With a God Like Ours, Who Needs Frenemies?

I resented him. I didn't want to. My best friend. We were life buddies — same school program, same goals, same views on everything. We were enjoying lunch, laughing about school and work, and then he said it — another moment in a string of increasingly disturbing moments: "We had dinner at his house." Who? Only the wisest and most influential professor on campus. He's going to work for him. With him! What I'm about to say will sound deranged to some, and perfectly rational to others: I was so envious. So defeated. I felt betrayed.

What did I say? With a smile: "Congratulations! Tell me about it!" My heart was, of course, wrong. It seems innocent enough, and rivalry can even be fun, but competitiveness can be toxic in a friendship.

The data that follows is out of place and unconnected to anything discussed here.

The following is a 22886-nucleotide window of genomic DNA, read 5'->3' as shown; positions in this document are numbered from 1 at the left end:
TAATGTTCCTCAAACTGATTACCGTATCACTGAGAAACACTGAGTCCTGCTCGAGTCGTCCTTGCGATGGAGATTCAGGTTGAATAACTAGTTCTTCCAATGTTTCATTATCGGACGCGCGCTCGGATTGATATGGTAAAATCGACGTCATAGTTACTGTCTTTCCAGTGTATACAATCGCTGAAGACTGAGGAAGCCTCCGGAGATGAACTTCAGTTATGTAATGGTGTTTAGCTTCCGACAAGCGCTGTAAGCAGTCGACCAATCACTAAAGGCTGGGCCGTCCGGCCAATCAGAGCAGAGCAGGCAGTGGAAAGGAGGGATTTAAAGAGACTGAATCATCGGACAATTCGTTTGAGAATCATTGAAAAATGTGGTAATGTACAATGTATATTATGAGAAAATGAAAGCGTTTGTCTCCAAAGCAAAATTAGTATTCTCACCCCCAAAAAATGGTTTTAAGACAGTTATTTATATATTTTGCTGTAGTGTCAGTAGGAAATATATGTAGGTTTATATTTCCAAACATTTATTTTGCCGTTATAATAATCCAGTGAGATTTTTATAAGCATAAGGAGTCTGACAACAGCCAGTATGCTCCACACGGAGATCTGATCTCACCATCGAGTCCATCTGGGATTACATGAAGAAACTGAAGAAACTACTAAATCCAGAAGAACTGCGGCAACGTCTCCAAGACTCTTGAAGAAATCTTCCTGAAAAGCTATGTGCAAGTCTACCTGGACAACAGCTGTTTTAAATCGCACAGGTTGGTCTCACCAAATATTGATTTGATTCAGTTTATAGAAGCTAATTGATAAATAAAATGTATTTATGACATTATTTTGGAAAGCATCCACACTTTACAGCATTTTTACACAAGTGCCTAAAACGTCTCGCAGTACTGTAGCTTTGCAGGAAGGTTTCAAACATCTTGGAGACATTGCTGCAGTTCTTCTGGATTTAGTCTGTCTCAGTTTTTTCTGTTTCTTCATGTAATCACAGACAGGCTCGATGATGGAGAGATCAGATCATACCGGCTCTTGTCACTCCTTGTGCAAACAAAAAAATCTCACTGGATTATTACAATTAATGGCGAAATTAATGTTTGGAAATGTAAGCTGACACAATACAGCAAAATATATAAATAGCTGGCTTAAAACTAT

The procedure is quite simple — a sevenfold path from love at first sight to hate at first slight.

1.Meet person. 2.Have everything in common with person. 3.Become best friends with person. 4.Wait. 5.Have too much in common with person. 6.Find an opportunity or relationship that only one of you can have. 7.Become embittered mortal frenemies — arch-rivals, nemeses.

Five Faces of Competitiveness

The distinction between best friend and rival can be semantic. Whether a relationship will be one or another rests on a hair-trigger. And the looming possibility of a flip can corrode intimacy in a split second.

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